Homosexuality's instability boggles the mind. One day it's a good thing, something of which one should be proud, and the next it's being used as a weapon, and proves quite explosive. Gay, the action, the adjective and the concept, proves more mercurial than even the fiercest drag queen.
Since 1970, LGBT folk around the world have taken to the streets to declare their gay pride. And that movement has grown every year, becoming a multimillion-dollar celebration of all things homo. Gay can even be celebrated on a smaller scale, as country singer Chely Wright discovered this week. "It feels like it's my birthday," said the 39-year old about the positive attention around her coming out. That's great. I love stories like that, and so do most gay people I know. Even among the queers, however, "gay" isn't always fabulous. And its negativity comes in various shades of rage.
Gay Pride parades spawned a counter-movement, Gay Shame, which wags a finger at the consumerist turn pride has taken. That's a message I can support, especially since the movement doesn't disown "gay." It's queer, it's here and LGBT are still positive letters, although not without their flaws. Some people, of course, truly do feel gay shame, and even proud gays feed into it.
Political outings are splendid events. There are few things more satisfying than watching someone like George Alan Rekers, who built an entire career on fighting gay rights, go down in lavender flames, as he did when it was revealed he flew to Europe with a rent boy. The same goes for the Ted Haggard, Mark Foley and Larry Craig scandals: these three men all railed against LGBT communities, only to be publicly shamed for their secret sex lives. I unapologetically admit that I loved every second of covering those stories. They practically write themselves, and hypocrites deserve to be outed. It's strange, though, that "gay" here isn't a good thing. Quite the opposite: "gay," as a concept and act, becomes a smear, something used to discredit people. It's something we proud gays lob at people like Rekers, glad that it sticks and stinks them up, driving them out of business, office or into hiding. Forced outings aren't the only way "gay" can be used as a weapon, though. It's been known to make quite the criminal defense.
"Gay panic" has been introduced into two unrelated, yet strikingly similar cases over the past few weeks. Two white supremacists, South African Eugene Terre'blanche and American Richard Barrett, have been murdered over the past two months. Both were white supremacists and both were killed by black men. And, in both cases, "gay panic" has been used as the justification. Terre'blanche's alleged killers claim they killed him after the white supremacist, who led the racist Afrikaner Resistance Movement, came on to him. Vincent McGee, meanwhile, claims he stabbed Barrett sixteen times and burned the body because Barrett asked him for a blowjob.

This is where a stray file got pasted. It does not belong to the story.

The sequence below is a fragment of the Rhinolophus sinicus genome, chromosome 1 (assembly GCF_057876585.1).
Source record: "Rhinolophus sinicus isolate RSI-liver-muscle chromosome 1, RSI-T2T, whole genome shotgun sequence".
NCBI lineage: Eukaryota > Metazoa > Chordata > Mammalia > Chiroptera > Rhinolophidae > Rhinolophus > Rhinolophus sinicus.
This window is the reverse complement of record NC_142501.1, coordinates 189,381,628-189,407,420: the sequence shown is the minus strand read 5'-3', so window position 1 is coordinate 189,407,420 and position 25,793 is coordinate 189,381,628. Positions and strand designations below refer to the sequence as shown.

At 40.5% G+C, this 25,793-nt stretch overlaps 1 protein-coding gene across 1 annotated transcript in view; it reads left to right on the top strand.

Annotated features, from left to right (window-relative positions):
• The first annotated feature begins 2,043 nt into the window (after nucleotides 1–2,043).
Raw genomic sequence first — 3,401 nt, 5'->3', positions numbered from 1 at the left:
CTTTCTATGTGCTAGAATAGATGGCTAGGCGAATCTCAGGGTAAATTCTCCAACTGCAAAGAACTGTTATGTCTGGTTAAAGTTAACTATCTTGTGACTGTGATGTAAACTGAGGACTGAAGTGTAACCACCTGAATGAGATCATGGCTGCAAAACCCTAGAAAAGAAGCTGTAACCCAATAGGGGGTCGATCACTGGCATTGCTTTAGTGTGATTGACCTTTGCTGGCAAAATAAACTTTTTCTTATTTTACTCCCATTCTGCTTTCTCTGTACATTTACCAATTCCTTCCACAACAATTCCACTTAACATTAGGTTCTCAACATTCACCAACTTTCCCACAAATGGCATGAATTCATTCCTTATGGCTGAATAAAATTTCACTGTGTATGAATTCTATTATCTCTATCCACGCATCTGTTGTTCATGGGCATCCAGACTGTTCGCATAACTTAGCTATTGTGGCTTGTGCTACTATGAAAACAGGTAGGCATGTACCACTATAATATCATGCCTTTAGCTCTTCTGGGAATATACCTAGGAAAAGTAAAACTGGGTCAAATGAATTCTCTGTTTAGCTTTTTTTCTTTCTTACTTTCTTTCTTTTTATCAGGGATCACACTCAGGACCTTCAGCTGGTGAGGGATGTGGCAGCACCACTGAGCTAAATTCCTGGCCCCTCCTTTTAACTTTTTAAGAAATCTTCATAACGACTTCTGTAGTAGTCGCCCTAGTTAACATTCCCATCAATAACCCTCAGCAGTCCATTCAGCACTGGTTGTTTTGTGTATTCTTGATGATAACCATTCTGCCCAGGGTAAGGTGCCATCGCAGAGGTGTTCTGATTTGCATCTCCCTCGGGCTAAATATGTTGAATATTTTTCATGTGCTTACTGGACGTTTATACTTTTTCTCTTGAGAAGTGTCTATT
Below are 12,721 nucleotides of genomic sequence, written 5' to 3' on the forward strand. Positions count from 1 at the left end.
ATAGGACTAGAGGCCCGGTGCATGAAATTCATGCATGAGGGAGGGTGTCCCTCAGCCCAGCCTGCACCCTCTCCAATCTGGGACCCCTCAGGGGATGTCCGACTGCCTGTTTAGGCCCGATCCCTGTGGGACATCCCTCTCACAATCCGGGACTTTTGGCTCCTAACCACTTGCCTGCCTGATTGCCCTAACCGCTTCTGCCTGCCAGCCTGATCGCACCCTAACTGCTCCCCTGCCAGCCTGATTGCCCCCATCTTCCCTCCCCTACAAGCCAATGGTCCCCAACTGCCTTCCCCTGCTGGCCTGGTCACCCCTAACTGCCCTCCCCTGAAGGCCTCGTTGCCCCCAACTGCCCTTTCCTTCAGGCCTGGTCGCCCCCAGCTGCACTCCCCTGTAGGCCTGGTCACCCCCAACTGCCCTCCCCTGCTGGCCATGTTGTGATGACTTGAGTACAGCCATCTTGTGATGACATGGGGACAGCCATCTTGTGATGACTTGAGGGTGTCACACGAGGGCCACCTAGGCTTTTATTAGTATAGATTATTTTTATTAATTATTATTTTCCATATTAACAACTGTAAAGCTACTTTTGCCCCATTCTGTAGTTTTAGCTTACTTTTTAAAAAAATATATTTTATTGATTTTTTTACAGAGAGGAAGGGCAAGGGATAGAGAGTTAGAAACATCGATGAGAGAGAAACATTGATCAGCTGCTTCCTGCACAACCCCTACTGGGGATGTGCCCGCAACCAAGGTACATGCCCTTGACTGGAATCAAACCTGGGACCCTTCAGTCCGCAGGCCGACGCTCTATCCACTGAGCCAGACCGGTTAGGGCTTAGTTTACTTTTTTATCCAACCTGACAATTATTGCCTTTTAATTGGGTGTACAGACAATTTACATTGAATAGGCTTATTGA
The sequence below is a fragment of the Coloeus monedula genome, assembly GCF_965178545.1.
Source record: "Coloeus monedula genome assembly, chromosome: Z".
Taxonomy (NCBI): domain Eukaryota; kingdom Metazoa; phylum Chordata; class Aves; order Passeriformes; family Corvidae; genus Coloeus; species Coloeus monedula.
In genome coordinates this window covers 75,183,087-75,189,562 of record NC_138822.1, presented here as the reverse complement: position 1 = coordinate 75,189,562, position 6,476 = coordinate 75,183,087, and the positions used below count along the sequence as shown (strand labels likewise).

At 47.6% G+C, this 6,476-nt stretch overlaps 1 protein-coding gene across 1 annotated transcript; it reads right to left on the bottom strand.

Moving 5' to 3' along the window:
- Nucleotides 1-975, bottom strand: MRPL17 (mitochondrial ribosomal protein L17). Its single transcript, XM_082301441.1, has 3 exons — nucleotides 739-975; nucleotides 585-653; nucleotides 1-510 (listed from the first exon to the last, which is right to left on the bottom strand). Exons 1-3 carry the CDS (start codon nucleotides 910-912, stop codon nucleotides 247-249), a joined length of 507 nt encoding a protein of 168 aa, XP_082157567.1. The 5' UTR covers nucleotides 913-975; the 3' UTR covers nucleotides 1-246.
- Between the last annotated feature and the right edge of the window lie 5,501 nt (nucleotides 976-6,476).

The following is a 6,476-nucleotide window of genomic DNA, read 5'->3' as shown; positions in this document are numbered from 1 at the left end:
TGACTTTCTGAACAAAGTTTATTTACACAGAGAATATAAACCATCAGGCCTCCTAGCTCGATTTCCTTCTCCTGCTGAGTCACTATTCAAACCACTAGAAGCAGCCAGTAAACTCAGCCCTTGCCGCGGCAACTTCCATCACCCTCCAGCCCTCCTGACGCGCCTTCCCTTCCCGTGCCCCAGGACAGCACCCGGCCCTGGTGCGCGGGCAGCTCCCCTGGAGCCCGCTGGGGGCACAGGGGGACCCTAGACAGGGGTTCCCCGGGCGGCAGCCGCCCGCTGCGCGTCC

Both the Terre'blanche and Barrett scenarios seem plausible. Mark Potok from the Southern Poverty Law Center points out, "It is unbelievably common in the white supremacist world to find people who are desperately anti-gay but secretly gay.... We've seen a good number of white supremacist leaders who have actually been tossed out of the movement when it was found that they were in fact engaged in gay relationships with men." Whether or not the crimes went down like this remains moot, because either way, gay becomes doubly dangerous: as with Rekers, internal homophobia may have informed Barrett and Terre'blanche's respective bigotry. Then, on top of that, homosexuality, and repulsion to it, is being used as part of the murderer's defense. Unwanted sexual advances, the alleged killers' lawyers claim, sparked a violent outburst. Homosexuality, then, becomes the cause and effect for heinous actions: anti-gay preaching and murder.
Waymon Hudson recently wondered whether people should feel compassion for people like Rekers. We shouldn't. People should be aware, however, of how gay, in its many forms and deployments, can both build lives and destroy lives. It lifted Rekers up, and now it's brought him down. It was a convenient enemy for Barrett, and now his killer's using gay against him. In the right setting, like Cheryl Wright's coming out, gay can be a glorious thing. In the wrong context, like the Rekers situation, gay becomes something entirely different. Gay has become so volatile; it might as well be uranium. Don't tell Osama. He'll be all over it.